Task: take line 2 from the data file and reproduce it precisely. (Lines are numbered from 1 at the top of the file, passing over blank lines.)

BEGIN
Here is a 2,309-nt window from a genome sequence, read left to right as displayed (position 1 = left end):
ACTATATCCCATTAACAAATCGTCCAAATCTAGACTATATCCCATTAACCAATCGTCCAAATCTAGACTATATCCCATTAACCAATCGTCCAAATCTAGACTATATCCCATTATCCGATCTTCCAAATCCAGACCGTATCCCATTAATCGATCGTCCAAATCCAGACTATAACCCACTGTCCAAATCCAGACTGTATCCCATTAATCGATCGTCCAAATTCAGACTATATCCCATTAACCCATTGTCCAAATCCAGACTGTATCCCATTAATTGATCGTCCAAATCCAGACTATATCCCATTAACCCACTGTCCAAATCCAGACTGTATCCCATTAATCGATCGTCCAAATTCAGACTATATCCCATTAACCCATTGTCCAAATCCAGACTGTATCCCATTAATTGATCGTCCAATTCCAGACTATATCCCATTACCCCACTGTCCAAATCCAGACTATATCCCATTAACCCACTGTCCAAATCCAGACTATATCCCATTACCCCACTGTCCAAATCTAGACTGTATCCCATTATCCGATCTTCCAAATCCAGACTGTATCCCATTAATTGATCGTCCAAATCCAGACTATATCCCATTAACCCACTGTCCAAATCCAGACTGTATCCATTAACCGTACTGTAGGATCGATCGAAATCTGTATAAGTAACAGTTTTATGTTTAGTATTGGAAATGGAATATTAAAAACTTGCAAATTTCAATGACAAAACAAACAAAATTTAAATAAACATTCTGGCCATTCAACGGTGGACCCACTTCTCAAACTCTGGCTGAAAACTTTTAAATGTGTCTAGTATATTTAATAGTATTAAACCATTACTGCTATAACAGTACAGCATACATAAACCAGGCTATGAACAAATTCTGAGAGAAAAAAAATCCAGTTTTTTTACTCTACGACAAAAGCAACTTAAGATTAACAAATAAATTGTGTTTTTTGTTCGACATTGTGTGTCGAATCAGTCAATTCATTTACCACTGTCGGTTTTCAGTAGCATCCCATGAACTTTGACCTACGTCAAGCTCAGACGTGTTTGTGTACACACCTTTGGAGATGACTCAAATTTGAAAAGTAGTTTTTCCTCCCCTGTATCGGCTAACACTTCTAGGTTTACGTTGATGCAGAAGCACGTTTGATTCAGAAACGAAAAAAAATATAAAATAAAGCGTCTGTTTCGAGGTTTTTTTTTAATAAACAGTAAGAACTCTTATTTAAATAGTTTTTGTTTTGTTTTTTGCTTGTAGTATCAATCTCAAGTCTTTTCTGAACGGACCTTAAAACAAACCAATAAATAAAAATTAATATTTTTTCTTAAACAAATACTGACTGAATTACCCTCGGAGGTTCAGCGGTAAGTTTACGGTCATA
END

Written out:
ACTATATCCCATTAACAAATCGTCCAAATCTAGACTATATCCCATTAACCAATCGTCCAAATCTAGACTATATCCCATTAACCAATCGTCCAAATCTAGACTATATCCCATTATCCGATCTTCCAAATCCAGACCGTATCCCATTAATCGATCGTCCAAATCCAGACTATAACCCACTGTCCAAATCCAGACTGTATCCCATTAATCGATCGTCCAAATTCAGACTATATCCCATTAACCCATTGTCCAAATCCAGACTGTATCCCATTAATTGATCGTCCAAATCCAGACTATATCCCATTAACCCACTGTCCAAATCCAGACTGTATCCCATTAATCGATCGTCCAAATTCAGACTATATCCCATTAACCCATTGTCCAAATCCAGACTGTATCCCATTAATTGATCGTCCAATTCCAGACTATATCCCATTACCCCACTGTCCAAATCCAGACTATATCCCATTAACCCACTGTCCAAATCCAGACTATATCCCATTACCCCACTGTCCAAATCTAGACTGTATCCCATTATCCGATCTTCCAAATCCAGACTGTATCCCATTAATTGATCGTCCAAATCCAGACTATATCCCATTAACCCACTGTCCAAATCCAGACTGTATCCATTAACCGTACTGTAGGATCGATCGAAATCTGTATAAGTAACAGTTTTATGTTTAGTATTGGAAATGGAATATTAAAAACTTGCAAATTTCAATGACAAAACAAACAAAATTTAAATAAACATTCTGGCCATTCAACGGTGGACCCACTTCTCAAACTCTGGCTGAAAACTTTTAAATGTGTCTAGTATATTTAATAGTATTAAACCATTACTGCTATAACAGTACAGCATACATAAACCAGGCTATGAACAAATTCTGAGAGAAAAAAAATCCAGTTTTTTTACTCTACGACAAAAGCAACTTAAGATTAACAAATAAATTGTGTTTTTTGTTCGACATTGTGTGTCGAATCAGTCAATTCATTTACCACTGTCGGTTTTCAGTAGCATCCCATGAACTTTGACCTACGTCAAGCTCAGACGTGTTTGTGTACACACCTTTGGAGATGACTCAAATTTGAAAAGTAGTTTTTCCTCCCCTGTATCGGCTAACACTTCTAGGTTTACGTTGATGCAGAAGCACGTTTGATTCAGAAACGAAAAAAAATATAAAATAAAGCGTCTGTTTCGAGGTTTTTTTTTAATAAACAGTAAGAACTCTTATTTAAATAGTTTTTGTTTTGTTTTTTGCTTGTAGTATCAATCTCAAGTCTTTTCTGAACGGACCTTAAAACAAACCAATAAATAAAAATTAATATTTTTTCTTAAACAAATACTGACTGAATTACCCTCGGAGGTTCAGCGGTAAGTTTACGGTCATA